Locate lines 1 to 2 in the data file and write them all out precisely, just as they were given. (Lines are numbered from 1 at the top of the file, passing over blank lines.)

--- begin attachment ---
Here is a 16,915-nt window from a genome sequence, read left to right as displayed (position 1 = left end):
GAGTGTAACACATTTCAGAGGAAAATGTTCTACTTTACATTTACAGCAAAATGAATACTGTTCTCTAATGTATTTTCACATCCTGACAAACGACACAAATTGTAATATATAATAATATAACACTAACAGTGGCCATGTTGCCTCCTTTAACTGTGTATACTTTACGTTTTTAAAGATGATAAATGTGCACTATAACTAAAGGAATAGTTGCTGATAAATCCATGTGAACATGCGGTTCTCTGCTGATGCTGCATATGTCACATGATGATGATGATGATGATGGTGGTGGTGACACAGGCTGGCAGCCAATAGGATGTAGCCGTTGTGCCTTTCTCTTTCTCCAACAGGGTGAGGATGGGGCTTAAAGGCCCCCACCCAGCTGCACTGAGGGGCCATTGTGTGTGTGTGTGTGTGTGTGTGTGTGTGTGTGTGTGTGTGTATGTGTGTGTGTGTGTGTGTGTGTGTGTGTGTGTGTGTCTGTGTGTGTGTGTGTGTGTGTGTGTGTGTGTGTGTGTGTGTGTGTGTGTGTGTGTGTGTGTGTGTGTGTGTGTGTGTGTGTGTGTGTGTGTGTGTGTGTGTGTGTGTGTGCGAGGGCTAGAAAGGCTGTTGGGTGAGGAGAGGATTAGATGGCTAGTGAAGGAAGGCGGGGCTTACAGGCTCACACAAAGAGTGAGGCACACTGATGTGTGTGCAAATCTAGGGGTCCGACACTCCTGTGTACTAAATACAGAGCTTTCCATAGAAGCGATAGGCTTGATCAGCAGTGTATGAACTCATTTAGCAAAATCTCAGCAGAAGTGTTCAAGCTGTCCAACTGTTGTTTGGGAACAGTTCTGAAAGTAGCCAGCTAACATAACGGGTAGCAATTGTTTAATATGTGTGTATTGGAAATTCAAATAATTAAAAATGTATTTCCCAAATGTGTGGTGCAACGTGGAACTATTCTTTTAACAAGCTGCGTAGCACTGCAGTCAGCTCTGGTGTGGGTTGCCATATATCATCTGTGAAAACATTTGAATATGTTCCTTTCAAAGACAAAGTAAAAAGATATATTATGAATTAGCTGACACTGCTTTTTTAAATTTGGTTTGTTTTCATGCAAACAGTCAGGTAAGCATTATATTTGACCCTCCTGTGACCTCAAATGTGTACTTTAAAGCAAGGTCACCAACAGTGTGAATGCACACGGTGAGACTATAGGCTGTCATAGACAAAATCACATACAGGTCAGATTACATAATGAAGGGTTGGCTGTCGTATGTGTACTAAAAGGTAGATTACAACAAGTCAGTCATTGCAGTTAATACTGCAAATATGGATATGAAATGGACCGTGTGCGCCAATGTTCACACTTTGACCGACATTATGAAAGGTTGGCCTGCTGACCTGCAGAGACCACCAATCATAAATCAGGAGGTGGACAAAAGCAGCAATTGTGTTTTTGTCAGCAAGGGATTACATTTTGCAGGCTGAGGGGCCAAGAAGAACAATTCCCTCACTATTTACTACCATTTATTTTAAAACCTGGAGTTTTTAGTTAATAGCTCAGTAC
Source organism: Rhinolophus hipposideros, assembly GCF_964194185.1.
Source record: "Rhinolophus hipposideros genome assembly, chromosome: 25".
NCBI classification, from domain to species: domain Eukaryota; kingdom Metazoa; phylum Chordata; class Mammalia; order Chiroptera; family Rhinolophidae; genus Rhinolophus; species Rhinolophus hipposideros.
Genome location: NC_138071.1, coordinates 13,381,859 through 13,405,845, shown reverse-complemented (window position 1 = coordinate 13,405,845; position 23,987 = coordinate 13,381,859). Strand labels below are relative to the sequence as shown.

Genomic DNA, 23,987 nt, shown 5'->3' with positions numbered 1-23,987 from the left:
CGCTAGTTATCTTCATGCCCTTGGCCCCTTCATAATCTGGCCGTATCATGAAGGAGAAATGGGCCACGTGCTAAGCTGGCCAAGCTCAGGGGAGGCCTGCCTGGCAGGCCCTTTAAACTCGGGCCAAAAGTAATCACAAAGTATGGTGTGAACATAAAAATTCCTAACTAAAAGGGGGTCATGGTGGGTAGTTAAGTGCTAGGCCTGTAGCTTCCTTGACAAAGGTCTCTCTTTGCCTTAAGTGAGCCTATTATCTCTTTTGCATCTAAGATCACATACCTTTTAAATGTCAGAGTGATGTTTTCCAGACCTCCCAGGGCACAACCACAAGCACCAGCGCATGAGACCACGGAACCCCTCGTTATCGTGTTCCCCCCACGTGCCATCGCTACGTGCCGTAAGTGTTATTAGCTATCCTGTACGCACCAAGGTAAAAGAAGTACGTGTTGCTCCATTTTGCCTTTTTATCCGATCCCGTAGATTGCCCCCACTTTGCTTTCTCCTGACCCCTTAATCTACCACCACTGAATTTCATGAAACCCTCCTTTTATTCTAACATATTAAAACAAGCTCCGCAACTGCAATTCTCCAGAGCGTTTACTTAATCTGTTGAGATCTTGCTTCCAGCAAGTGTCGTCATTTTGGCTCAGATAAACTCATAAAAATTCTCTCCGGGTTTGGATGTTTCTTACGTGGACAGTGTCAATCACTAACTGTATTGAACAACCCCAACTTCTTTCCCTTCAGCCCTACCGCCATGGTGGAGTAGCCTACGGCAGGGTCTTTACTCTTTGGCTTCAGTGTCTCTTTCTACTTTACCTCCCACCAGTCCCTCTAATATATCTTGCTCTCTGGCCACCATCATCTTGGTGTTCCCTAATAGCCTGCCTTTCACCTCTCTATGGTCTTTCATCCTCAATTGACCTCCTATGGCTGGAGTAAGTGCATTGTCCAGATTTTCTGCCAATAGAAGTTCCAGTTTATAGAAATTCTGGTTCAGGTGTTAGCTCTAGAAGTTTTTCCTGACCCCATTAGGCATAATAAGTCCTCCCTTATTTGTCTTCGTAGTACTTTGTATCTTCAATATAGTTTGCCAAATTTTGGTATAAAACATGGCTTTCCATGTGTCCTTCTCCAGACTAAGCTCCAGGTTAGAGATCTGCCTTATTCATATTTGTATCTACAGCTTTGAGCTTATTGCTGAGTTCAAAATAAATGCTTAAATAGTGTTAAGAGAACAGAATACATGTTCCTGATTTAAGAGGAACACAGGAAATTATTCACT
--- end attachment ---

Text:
Here is a 16,915-nt window from a genome sequence, read left to right as displayed (position 1 = left end):
GAGTGTAACACATTTCAGAGGAAAATGTTCTACTTTACATTTACAGCAAAATGAATACTGTTCTCTAATGTATTTTCACATCCTGACAAACGACACAAATTGTAATATATAATAATATAACACTAACAGTGGCCATGTTGCCTCCTTTAACTGTGTATACTTTACGTTTTTAAAGATGATAAATGTGCACTATAACTAAAGGAATAGTTGCTGATAAATCCATGTGAACATGCGGTTCTCTGCTGATGCTGCATATGTCACATGATGATGATGATGATGATGGTGGTGGTGACACAGGCTGGCAGCCAATAGGATGTAGCCGTTGTGCCTTTCTCTTTCTCCAACAGGGTGAGGATGGGGCTTAAAGGCCCCCACCCAGCTGCACTGAGGGGCCATTGTGTGTGTGTGTGTGTGTGTGTGTGTGTGTGTGTGTGTGTGTATGTGTGTGTGTGTGTGTGTGTGTGTGTGTGTGTGTGTCTGTGTGTGTGTGTGTGTGTGTGTGTGTGTGTGTGTGTGTGTGTGTGTGTGTGTGTGTGTGTGTGTGTGTGTGTGTGTGTGTGTGTGTGTGTGTGTGTGTGTGTGTGTGTGCGAGGGCTAGAAAGGCTGTTGGGTGAGGAGAGGATTAGATGGCTAGTGAAGGAAGGCGGGGCTTACAGGCTCACACAAAGAGTGAGGCACACTGATGTGTGTGCAAATCTAGGGGTCCGACACTCCTGTGTACTAAATACAGAGCTTTCCATAGAAGCGATAGGCTTGATCAGCAGTGTATGAACTCATTTAGCAAAATCTCAGCAGAAGTGTTCAAGCTGTCCAACTGTTGTTTGGGAACAGTTCTGAAAGTAGCCAGCTAACATAACGGGTAGCAATTGTTTAATATGTGTGTATTGGAAATTCAAATAATTAAAAATGTATTTCCCAAATGTGTGGTGCAACGTGGAACTATTCTTTTAACAAGCTGCGTAGCACTGCAGTCAGCTCTGGTGTGGGTTGCCATATATCATCTGTGAAAACATTTGAATATGTTCCTTTCAAAGACAAAGTAAAAAGATATATTATGAATTAGCTGACACTGCTTTTTTAAATTTGGTTTGTTTTCATGCAAACAGTCAGGTAAGCATTATATTTGACCCTCCTGTGACCTCAAATGTGTACTTTAAAGCAAGGTCACCAACAGTGTGAATGCACACGGTGAGACTATAGGCTGTCATAGACAAAATCACATACAGGTCAGATTACATAATGAAGGGTTGGCTGTCGTATGTGTACTAAAAGGTAGATTACAACAAGTCAGTCATTGCAGTTAATACTGCAAATATGGATATGAAATGGACCGTGTGCGCCAATGTTCACACTTTGACCGACATTATGAAAGGTTGGCCTGCTGACCTGCAGAGACCACCAATCATAAATCAGGAGGTGGACAAAAGCAGCAATTGTGTTTTTGTCAGCAAGGGATTACATTTTGCAGGCTGAGGGGCCAAGAAGAACAATTCCCTCACTATTTACTACCATTTATTTTAAAACCTGGAGTTTTTAGTTAATAGCTCAGTAC